Saturday, November 24, 2012

Apologize for the original sin?

Apologize for the original sin? I don't think so mr. secular egalitarian humanist piece of useless flotsam. Not in this lifetime buddy boy. How about you take your sympathies and your guilt trip and hop a fast freight south to say the land of the Mayans.

You ought to get there in just enough tie for doomsday.

Meanwhile, myself and many, many millions of true Americans, find no cause or need for apologist leftist meme or your new world way of apologist thinking. Sorry crap head, but no sale here. Head out to the left coast and see if anyone out there is buying. I can assure you that you will find your kind in the Hollywood hills.

I am not sorry for anything that my country has done over the course of it's history. Anything we have done has more than been compensated for by the two separate ties that we saved the world mr. hot rod class warfare journalism professor. So why don't you go hop on a paper box in San Francisco and crow until your ride arrives to take you back to nature in the Mexican rain forest.

Thanksgiving Celebrates Our 'Original Sin,' 'Views Virtually Identical To Nazis,' Journalism Prof Preaches

Forget all that turkey, stuffing and pumpkin pie, today should be a day of fasting and atonement for American “sin.” That’s according to Robert Jensen, a journalism professor at the University of Texas at Austin. Jensen, known for his hard-left politics, also calls Thanksgiving a “white-supremacist holiday.”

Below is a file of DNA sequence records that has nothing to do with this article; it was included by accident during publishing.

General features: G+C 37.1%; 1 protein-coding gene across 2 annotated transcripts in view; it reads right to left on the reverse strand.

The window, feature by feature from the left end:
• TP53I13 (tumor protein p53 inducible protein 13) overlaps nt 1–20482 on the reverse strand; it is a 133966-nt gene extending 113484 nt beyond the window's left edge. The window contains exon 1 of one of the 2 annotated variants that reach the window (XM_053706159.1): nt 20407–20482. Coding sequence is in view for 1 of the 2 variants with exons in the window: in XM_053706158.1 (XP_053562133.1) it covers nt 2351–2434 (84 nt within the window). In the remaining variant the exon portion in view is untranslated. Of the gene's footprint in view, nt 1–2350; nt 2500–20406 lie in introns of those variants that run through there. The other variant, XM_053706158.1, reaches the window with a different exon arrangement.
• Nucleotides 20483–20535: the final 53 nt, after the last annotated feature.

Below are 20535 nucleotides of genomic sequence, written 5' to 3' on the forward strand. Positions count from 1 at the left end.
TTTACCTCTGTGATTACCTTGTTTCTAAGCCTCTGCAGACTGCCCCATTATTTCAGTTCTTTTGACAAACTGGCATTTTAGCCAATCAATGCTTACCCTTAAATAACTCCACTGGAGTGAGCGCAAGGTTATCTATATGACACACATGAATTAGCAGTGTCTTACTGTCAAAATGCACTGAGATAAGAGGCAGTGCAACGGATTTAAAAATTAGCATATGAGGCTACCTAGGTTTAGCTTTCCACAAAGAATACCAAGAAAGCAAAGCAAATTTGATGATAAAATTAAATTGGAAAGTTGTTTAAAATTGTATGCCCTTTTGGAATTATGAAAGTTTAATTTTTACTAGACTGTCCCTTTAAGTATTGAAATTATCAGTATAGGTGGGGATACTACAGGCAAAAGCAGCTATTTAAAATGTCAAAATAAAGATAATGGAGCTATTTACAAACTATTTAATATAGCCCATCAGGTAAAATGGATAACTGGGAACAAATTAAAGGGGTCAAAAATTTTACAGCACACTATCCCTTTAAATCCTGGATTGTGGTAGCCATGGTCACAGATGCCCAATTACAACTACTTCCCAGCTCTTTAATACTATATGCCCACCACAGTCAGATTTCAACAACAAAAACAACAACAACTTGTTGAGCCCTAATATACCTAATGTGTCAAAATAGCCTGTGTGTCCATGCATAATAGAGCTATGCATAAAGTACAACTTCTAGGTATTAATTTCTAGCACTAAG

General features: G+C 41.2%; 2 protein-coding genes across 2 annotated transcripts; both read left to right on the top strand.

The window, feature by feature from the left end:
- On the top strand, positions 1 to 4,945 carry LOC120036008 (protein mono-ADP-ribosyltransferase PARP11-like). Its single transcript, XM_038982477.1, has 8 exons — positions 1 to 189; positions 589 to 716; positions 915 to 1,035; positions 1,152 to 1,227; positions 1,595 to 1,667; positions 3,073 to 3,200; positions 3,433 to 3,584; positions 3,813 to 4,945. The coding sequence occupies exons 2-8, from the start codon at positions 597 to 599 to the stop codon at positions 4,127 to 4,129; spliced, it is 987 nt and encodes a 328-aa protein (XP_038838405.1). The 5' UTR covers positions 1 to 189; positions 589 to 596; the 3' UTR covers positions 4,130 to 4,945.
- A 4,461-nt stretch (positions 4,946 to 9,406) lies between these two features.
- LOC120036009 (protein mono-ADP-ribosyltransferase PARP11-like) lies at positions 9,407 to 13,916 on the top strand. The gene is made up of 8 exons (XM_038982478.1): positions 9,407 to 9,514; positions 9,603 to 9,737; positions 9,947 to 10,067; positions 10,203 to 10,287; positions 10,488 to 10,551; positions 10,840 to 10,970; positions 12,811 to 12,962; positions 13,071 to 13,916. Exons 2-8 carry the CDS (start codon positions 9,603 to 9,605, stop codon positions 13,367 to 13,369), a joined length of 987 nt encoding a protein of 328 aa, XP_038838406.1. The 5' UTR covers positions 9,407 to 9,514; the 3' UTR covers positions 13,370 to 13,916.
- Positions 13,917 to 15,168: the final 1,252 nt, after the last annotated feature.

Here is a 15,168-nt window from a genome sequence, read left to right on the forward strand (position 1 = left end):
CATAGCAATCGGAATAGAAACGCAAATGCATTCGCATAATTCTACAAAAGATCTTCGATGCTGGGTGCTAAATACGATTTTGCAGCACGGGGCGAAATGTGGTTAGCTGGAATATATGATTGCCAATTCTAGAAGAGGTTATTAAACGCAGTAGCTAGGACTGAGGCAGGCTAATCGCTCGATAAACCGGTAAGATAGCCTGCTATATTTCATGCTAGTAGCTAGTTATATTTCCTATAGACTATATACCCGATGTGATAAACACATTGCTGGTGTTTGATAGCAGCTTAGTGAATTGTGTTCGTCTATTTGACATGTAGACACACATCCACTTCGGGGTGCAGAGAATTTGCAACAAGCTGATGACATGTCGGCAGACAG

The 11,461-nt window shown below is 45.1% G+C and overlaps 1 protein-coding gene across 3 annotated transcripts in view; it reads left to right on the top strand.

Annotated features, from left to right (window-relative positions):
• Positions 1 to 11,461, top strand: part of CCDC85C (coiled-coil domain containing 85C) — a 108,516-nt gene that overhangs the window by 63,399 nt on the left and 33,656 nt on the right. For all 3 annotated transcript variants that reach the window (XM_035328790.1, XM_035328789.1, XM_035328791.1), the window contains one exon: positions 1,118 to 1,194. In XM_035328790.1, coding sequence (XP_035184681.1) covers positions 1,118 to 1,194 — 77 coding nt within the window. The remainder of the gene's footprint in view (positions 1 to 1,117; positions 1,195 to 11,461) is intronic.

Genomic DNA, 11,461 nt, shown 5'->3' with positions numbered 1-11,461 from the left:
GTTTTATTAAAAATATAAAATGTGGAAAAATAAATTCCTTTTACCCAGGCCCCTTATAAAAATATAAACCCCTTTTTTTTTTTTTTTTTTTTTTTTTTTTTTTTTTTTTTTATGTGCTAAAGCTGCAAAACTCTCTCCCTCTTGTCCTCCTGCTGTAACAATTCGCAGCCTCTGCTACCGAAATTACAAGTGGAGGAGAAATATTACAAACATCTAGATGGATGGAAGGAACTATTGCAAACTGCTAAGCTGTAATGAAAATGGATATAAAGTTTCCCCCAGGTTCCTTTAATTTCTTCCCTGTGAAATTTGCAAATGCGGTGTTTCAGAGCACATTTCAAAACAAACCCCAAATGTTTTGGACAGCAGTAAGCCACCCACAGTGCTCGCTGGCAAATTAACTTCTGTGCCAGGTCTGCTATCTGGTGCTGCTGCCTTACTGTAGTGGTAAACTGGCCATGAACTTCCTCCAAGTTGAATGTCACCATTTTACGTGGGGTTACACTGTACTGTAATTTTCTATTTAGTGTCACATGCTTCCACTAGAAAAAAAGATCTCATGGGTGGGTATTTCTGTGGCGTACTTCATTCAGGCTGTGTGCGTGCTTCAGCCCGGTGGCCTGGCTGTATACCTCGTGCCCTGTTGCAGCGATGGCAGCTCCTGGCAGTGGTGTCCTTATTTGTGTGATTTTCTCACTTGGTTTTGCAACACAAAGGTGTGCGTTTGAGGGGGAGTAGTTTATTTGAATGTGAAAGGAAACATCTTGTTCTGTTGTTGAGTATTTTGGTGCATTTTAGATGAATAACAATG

Jensen’s opinion piece “No Thanks for Thanksgiving,” appeared on the far-left, Soros-connected website Alternet on Thanksgiving eve. In it, he wrote how Native Americans suffered because of the “European invasion of the Americas.” He went on to compare the Founding Fathers to Nazi Germany. “How does a country deal with the fact that some of its most revered historical figures had certain moral values and political views virtually identical to Nazis?” he asked.
According to Jensen, Thanksgiving is “at the heart of U.S. myth-building. “But in the United States, this reluctance to acknowledge our original sin -- the genocide of indigenous people -- is of special importance today,” he explained.


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